Gold rose on Tuesday as signs of stabilizing U.S. inflation pressures suggested the Federal Reserve is on track to start tapering its bond purchases later this year rather than imminently.
Bullion investors remain focused on Fed Chairman Ben Bernanke's semi-annual testimony to U.S. Congressional committees this Wednesday and Thursday, which will be watched for further signs about the timing and speed of its $85 billion monthly mortgage-backed securities buyback.
(Read More: Is gold's jump suggesting Fed tapering won't happen?)
The metal extended gains after the U.S. Labor Department said its Consumer Price Index increased 0.5 percent, the largest rise since February. However, it came below economists' expectation of 0.3 percent.
"The CPI figure is lower than what the Fed wants, so the gold market sees this as tapering is further away," said Carlos Perez-Santalla at brokerage Marex Spectron.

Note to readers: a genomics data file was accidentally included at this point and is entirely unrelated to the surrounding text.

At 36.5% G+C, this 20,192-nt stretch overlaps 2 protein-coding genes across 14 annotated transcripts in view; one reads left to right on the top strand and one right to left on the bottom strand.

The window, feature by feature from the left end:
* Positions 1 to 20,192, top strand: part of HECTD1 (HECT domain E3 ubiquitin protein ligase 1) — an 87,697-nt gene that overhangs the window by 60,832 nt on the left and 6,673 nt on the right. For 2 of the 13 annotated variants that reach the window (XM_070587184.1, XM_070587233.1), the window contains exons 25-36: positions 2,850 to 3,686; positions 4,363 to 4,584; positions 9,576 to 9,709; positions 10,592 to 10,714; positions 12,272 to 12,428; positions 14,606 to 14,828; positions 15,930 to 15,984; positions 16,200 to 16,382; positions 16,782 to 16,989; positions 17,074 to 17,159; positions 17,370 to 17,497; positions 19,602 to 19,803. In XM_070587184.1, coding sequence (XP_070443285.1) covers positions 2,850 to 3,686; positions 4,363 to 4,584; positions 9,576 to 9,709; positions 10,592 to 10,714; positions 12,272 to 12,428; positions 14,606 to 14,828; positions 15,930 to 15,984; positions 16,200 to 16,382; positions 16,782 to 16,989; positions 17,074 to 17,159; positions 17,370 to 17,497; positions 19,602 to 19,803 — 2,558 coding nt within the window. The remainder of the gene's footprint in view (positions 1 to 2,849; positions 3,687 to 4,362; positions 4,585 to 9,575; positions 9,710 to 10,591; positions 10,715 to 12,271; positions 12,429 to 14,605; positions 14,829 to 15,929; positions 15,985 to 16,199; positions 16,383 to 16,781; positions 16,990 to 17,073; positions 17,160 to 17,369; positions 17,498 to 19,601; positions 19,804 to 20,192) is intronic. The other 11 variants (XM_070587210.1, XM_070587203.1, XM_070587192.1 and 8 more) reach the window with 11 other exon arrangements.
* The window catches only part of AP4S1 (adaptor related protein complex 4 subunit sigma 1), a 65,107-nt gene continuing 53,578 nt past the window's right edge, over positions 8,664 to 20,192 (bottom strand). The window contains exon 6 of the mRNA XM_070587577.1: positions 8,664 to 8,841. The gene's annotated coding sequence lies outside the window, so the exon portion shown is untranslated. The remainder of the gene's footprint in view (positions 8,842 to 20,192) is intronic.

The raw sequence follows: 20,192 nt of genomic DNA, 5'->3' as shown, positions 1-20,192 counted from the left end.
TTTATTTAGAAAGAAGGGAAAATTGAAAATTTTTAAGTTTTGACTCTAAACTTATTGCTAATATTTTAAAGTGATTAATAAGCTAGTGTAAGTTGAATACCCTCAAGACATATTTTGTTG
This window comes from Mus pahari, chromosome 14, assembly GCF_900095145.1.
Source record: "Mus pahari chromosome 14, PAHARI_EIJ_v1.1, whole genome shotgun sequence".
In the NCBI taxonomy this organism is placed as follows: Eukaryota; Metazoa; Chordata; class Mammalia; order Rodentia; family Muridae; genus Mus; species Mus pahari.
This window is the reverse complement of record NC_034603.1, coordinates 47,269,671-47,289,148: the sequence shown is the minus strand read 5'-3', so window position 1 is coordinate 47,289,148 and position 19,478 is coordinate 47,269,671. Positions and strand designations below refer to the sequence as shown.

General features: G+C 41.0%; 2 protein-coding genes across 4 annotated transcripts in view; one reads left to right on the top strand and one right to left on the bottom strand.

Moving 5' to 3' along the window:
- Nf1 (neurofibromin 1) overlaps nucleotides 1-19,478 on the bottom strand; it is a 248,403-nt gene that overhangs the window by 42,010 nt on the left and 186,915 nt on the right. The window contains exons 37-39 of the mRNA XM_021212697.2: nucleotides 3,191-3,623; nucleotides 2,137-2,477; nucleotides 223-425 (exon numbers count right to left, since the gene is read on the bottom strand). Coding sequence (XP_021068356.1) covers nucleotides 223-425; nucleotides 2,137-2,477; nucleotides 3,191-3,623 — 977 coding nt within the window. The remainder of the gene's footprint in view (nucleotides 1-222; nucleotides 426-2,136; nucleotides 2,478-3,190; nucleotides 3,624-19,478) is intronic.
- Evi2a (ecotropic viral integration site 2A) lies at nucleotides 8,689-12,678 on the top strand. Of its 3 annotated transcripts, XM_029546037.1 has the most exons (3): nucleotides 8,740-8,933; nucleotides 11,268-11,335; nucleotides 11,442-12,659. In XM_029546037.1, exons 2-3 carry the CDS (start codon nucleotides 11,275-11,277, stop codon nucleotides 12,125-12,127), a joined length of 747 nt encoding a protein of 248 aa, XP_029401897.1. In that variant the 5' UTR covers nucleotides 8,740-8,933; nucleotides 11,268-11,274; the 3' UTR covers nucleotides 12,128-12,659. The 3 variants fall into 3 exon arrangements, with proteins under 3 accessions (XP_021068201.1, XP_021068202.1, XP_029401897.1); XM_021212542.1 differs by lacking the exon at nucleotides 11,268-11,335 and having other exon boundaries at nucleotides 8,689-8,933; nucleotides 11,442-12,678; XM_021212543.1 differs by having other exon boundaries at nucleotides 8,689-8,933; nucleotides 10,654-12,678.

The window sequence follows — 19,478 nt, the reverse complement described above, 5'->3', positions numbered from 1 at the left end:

Spot gold rose 0.7 percent to $1,291.11 an ounce.
U.S. gold futures for August delivery rose $6.50 to $1290.10 an ounce.
Gold gained 5 percent last week, its biggest weekly gain in nearly two years, after Bernanke said the U.S. central bank needed to keep a stimulative monetary policy in place given an uncertain job market and low inflation.
Gold's appeal as a safe-haven and inflation hedge has been tarnished this year by a stronger dollar, rallying stock markets, improving bond yields, which all led to rapid outflows from gold-backed exchange traded funds.
The top eight gold ETFs monitored by Reuters have seen holdings drop by about 19 million ounces, or $24 billion at current prices, so far this year. This represents a 25 percent drop from its record high reached at the start of 2013.